President Pasquerella's Biography
A philosopher and ethicist whose career has combined teaching and scholarship with local and global engagement, Lynn Pasquerella’s first four years as Mount Holyoke’s president have been marked by a robust strategic planning process, outreach to local and regional communities as well as the world-wide network of Mount Holyoke alumnae, and a commitment to a vibrant campus community.
After graduating magna cum laude from Mount Holyoke in 1980, Pasquerella earned a Ph.D. in Philosophy from Brown University in 1985. She joined the Department of Philosophy at the University of Rhode Island, rising rapidly through the professorial and administrative ranks to the position of Vice Provost for Academic Affairs and Dean of the Graduate School. In her oversight of undergraduate programs in 9 colleges, plus 55 masters and 36 Ph.D. programs, she focused particularly on high academic standards, interdisciplinary as well as strongly discipline-based teaching and research, connections with the community, improved access to higher education, and the enduring power of liberal learning. In 2008 she was named Provost at the University of Hartford, where she provided academic, financial, and administrative leadership for seven schools and colleges serving 4700 undergraduate and 1600 graduate students. In 2010, her alma mater named her the eighteenth President of Mount Holyoke College.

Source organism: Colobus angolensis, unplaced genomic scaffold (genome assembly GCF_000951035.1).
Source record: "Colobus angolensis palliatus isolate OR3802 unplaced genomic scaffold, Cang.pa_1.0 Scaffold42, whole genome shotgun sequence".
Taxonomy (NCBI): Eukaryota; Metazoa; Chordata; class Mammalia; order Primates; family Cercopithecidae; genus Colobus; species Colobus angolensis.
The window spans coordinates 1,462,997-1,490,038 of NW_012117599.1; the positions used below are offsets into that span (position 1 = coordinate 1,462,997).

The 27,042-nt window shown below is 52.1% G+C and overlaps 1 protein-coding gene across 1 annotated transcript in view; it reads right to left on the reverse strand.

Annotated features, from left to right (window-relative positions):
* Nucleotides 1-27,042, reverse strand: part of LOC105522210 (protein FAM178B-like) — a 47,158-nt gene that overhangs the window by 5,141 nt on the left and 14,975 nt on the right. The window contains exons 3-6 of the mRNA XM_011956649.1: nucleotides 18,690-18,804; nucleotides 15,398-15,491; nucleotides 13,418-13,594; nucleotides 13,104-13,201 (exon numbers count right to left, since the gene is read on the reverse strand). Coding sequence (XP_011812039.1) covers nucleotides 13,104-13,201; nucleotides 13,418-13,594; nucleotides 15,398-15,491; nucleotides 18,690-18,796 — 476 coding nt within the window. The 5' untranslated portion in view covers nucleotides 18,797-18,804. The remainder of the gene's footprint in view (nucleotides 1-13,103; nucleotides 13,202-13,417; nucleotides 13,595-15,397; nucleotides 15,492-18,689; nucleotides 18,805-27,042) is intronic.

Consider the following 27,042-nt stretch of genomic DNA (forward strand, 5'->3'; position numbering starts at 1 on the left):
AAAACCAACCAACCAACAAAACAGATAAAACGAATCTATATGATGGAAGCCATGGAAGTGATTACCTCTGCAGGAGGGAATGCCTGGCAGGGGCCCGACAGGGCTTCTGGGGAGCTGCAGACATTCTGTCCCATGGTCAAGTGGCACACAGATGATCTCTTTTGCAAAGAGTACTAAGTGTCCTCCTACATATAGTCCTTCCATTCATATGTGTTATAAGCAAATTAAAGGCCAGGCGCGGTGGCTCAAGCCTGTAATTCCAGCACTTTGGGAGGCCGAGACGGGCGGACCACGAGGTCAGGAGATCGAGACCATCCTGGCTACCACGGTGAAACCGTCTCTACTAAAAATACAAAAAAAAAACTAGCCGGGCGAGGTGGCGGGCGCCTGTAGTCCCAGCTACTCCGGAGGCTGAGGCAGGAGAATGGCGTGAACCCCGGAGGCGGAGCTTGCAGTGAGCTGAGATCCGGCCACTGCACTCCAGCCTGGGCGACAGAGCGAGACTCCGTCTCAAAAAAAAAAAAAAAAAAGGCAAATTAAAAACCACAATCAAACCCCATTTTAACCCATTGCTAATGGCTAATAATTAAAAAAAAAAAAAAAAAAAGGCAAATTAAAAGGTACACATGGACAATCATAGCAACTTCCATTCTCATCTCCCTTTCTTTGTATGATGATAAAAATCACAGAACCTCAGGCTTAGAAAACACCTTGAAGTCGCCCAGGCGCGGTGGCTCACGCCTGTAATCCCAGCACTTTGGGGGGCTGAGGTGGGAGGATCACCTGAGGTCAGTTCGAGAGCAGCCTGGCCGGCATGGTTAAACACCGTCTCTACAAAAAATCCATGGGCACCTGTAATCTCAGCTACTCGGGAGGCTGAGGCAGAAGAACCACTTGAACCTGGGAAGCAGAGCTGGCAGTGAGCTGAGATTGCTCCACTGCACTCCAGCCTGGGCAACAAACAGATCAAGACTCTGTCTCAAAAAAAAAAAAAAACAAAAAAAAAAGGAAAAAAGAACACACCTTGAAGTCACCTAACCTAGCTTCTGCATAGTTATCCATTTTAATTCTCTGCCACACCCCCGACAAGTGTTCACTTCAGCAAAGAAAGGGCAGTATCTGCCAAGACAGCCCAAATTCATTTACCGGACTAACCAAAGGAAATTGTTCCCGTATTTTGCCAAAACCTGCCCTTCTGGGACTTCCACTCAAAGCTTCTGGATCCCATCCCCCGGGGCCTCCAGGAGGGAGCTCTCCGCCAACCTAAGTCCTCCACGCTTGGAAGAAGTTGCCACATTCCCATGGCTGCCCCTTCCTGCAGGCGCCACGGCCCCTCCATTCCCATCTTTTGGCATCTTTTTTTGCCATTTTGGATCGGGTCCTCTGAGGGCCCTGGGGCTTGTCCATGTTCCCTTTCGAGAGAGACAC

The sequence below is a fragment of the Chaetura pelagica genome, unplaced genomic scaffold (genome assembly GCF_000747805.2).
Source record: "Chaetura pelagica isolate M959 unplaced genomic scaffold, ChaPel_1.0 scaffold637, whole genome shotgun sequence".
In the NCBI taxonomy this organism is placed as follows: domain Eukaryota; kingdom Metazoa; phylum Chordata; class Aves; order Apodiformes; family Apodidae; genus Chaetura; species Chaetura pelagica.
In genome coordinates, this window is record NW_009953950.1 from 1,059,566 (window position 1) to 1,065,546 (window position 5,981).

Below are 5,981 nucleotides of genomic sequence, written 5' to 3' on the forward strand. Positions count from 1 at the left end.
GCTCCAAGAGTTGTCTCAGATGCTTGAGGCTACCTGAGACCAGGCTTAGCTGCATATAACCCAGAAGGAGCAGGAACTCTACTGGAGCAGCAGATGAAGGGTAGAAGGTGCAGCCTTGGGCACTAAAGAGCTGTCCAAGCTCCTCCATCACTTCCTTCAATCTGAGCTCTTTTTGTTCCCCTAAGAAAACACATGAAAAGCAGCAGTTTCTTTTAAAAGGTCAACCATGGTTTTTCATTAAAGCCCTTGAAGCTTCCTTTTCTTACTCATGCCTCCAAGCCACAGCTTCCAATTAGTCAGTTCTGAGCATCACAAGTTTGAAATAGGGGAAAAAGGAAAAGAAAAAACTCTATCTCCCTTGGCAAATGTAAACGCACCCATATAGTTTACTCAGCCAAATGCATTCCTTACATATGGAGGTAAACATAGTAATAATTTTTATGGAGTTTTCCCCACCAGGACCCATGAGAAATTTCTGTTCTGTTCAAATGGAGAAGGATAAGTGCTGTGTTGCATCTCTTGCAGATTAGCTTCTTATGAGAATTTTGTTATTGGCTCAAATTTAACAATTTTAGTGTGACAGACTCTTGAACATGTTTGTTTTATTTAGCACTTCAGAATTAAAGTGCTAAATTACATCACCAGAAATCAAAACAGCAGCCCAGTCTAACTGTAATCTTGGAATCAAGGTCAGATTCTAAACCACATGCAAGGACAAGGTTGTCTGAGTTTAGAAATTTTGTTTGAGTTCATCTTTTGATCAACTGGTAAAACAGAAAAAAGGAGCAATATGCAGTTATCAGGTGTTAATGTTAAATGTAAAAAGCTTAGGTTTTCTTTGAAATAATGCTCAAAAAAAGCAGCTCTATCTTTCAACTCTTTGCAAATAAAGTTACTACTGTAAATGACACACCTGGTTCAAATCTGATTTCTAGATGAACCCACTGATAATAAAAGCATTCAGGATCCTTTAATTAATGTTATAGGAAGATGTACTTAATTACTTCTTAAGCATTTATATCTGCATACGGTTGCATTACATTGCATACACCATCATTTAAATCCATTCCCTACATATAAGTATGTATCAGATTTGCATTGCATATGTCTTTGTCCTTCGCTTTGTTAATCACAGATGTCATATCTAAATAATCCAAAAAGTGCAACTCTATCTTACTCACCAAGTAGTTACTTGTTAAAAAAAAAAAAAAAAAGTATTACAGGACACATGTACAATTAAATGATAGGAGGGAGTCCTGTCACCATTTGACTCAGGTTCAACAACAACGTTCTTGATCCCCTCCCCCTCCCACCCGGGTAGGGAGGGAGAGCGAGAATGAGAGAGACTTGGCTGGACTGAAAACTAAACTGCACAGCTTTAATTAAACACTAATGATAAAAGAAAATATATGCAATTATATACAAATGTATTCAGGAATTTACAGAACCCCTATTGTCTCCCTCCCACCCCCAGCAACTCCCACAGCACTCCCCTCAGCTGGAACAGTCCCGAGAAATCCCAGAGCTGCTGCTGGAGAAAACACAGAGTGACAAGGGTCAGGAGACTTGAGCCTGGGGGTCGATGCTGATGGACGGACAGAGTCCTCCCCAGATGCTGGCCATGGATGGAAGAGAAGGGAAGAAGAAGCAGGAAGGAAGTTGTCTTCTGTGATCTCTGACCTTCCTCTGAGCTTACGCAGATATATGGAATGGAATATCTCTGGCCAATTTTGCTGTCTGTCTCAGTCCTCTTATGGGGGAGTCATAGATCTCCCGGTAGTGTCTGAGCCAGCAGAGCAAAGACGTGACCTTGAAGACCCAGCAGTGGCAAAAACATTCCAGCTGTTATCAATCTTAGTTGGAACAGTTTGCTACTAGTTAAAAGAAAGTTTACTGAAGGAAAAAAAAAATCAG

Pasquerella has written extensively on medical ethics, theoretical and applied ethics, metaphysics, public policy, and the philosophy of law. A celebrated teacher, she has found time to co-teach a class in almost every semester of her presidency, with faculty in departments as disparate as Sociology, Biology, and Africana Studies. As President, she has focused especially on strategic planning, shared governance, long-term financial sustainability, access for students from all socioeconomic backgrounds, and increased visibility for Mount Holyoke across the nation and around the world. At the core of her career and her priorities is an abiding commitment to liberal education as a force for good, both for the individual and for civic society. Manifestations of that commitment include her work as senator and member of the executive committee of Phi Beta Kappa; her role as host of The Academic Minute, a WAMC Northeast Public Radio program featuring brief faculty presentations on subjects of both scholarly and general interest; and her public advocacy for cost and price containment in higher education backed up by two years of freezes in Mount Holyoke’s tuition rates.